Arctic Spring, or Arctic Not ‘Not Spring’

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Once again, I am visiting the North Slope (aka Greater Prudhoe Bay, aka Deadhorse, aka ‘the slope’), and the key thing I am finding is that this place is never the same from month to month.  Being May in the Arctic Circle, spring is in the air just like anywhere else, but once again the slope has to be unique about it.

The weather up here has been warming up, but it’s rarely been above freezing.  When it is above freezing, it’s only been for an hour or two.  Winter storms are showing up, like today when 40 mile per hour winds combined with about 2 inches of snow, led to a condition where we had to convoy in vehicles from place to place.  If you were being logical, you would think that there isn’t anything to suggest “spring” but just “still winter”.  Not up here.

The obvious change is daylight, because there’s loads of it.  Gone is the time when the sun didn’t come up, and there almost wasn’t a change in the sky – replaced with the opposite, daylight 24 hours a day.   Today in Prudhoe they marked the beginning of constant daylight, which will last without a sunset until late July.  Getting up and around at 5AM, I was immediately shook into a state where I felt it was already mid-morning, and I should be far less tired than I was.  But again … that’s the obvious part.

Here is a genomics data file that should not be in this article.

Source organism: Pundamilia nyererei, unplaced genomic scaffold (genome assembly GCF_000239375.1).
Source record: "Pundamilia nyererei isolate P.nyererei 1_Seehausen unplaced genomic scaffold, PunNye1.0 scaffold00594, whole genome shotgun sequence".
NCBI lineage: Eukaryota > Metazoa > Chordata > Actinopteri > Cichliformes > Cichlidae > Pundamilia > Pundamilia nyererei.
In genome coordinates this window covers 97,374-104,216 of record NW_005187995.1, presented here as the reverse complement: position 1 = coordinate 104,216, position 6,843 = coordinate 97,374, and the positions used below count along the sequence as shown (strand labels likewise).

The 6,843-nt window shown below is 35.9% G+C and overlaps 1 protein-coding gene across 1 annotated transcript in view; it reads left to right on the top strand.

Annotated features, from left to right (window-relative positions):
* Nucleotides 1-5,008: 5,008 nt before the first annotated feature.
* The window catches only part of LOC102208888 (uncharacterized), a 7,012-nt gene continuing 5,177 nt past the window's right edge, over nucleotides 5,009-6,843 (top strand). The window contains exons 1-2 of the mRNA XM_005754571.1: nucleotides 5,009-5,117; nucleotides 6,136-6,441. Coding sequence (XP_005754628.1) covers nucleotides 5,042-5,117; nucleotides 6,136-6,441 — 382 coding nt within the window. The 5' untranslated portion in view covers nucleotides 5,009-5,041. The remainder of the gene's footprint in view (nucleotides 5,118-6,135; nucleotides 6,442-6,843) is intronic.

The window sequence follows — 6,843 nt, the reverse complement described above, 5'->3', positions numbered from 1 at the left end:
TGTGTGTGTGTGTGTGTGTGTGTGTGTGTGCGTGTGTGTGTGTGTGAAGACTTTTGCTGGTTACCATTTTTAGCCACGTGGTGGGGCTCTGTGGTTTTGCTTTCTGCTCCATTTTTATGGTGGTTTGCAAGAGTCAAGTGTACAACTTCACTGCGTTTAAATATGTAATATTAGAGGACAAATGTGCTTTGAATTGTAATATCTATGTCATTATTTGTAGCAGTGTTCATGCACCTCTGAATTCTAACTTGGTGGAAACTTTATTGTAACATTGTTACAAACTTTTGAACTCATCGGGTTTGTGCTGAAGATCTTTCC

What was surprising is first of all, there were birds here.  Geese mostly, but some other water fowl hunkered down in the wind.  Sure, I have seen some foxes up here on previous trips, but birds not only have the choice to be further south you would think they would have turned around when they got here and saw all the snow. 

Then there was the open water.  The slope is a pockmark of lakes carved by the ice, and most of the tundra is interrupted by water during the summer.  So we know there is ice all around us.  But there were spots where the ponds/lakes were actually open, melted open.  The logical science brain should tell you that ice doesn’t melt unless its above freezing, and here it is below freezing and ice is melting. To be honest, I’m not really sure what the heck is going on there, maybe its salt in the water being so close to the Arctic Ocean, or sublimation which is how most of the snow has disappeared over the last few weeks, but it’s there and its open in spots.

They tell me, though, that spring comes in a lightning flash.  Rumor is you could go on a two week off-hitch for standard R&R leaving the slope in the icy grips of arctic hopelessness and return to green flourishing tundra full of happiness & dreams.  My return is currently scheduled for June, and I am keen on seeing if there is a change.  If there is a new life blooming up here, a new dawn to what makes this place unique for the summer … or just another snow storm.

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